JoineryBench.jpg

 

As usual, both builds are pretty well covered on my blog if you want more details.  Or ask questions here.  I love me some workbench talk!

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Shannon, it's funny I was just watching the wagon vise install before coming over here and finding your post. My bench is in 'back of my mind planning' phase because I'm moving soon.

It looks daunting -- especially for a person without a single power tool. How would you do it differently now?

(Hopefully not too much of a high jack)

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An interesting note on height that two benches are useful. I initially went for 38" which is 4" higher than our regular workshop benches. With the top now attached to my bench my 38" height instantly feels crazy high for me (6ft tall). Part of that is I guess I am very used to a 34" high bench the other part is that at such a high level of 38" only the first 9" of bench width feels comfortable to use. I cut of 1 1/2" from the height and it feels initially a nice balance of non back breaking but low enough to reach across in comfort.

Tony, Wilbur Pan is Re Posting his Roubo build http://giantcypress.net/post/61579252872/building-a-roubo-workbench-rerun-24 and it is a very good series.

 

Sweet benches Shannon.

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Graham,

I agree it is an interesting note on the height of the bench. I experimented with different heights before finally settling on building my Roubo at 37-1/2" high. I'm just a shade over 6'1" tall and for me 37-1/2" high seemed to work out perfectly. Most of what I see out there seems to be 35" and I find that a little low for my tastes.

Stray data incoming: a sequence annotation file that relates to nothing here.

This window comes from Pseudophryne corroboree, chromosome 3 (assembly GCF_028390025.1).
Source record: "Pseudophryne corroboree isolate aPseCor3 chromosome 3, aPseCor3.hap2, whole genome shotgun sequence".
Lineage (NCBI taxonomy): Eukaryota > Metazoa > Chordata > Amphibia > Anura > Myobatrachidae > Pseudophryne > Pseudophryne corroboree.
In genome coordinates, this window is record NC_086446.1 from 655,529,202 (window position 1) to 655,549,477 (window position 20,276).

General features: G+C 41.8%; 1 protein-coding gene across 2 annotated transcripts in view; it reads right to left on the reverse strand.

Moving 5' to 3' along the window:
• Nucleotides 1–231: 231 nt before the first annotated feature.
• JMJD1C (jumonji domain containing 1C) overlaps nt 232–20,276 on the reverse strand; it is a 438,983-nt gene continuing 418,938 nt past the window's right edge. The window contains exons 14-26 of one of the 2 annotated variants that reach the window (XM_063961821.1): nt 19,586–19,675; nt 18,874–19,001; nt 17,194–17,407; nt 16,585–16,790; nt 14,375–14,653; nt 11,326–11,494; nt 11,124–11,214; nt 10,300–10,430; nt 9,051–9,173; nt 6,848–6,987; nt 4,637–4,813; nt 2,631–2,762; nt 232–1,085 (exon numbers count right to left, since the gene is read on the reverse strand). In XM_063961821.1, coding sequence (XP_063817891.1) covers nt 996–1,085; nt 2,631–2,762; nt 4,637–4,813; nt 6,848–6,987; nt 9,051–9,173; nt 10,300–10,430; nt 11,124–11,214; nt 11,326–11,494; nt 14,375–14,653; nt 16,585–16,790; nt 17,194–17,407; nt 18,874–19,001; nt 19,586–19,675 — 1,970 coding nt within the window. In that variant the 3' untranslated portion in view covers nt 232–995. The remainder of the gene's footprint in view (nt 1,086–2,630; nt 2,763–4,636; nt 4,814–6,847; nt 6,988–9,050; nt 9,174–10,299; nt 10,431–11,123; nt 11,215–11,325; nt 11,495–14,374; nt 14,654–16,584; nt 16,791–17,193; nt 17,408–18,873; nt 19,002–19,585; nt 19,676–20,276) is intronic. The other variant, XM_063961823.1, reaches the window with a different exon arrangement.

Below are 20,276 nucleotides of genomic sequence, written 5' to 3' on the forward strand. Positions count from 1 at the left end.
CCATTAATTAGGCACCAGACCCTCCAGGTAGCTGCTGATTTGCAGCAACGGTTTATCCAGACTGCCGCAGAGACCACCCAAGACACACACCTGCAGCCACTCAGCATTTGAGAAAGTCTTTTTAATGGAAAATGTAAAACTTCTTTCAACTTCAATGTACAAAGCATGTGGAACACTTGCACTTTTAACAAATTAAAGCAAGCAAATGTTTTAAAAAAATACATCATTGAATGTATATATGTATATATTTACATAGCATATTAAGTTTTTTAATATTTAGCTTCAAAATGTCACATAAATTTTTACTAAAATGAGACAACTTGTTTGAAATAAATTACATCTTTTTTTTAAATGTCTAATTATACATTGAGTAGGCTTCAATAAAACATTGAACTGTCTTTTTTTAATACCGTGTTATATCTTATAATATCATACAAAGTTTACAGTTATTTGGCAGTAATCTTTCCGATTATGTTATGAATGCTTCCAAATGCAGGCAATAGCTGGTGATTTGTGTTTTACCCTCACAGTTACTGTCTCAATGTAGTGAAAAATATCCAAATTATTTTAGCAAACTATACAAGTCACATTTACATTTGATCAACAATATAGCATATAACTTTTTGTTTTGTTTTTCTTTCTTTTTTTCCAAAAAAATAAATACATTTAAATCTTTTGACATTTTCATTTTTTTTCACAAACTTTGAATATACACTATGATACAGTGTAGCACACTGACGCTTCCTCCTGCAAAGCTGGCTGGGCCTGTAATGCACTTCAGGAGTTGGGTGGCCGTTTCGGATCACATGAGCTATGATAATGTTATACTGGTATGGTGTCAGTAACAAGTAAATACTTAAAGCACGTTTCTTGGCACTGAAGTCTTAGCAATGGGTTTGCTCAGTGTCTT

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The blue book is a must read! It doesn't matter if you think you have the perfect bench or not! :)

It's just filled with insightful stuff, that makes you think! :) lol

Also, the Schwarz DVD on making the Roubo is the best $25 I've spent in a long time. Short and sweet! Perfect for me. I believe the intended audience is someone like me... Pretty handy and knowledgable with a firm understanding of woodworking principles.

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For those that enjoy reading about bench builds, I have documented all on my website. Just scroll down ...

 

http://www.inthewoodshop.com/ShopMadeTools/index.html

 

TooltrayWithaDifference_html_m5de0b7e3.j

 

This has a Jarrah base, 3 1/2' thick European Oak top, a wooden screw leg vise (with chain driven parallel guide), and a Benchcrafted end vise.

 

There are a few novel features, such as tool trays attached to the wall rather than the bench ...

 

TooltrayWithaDifference_html_m74f6cf70.j

 

.. and houndstooth dovetailed end cap ...

 

BuidingaBench4_html_m6fac05e5.jpg

 

Plus a review here of the AYS chain adjuster ...

 

http://www.inthewoodshop.com/ToolReviews/AYSLegViseChainAdjuster.html

 

AYSLegViseChainAdjuster_html_5654bec3.jp

 

Hope this helps someone.

 

Regards from Perth

 

Derek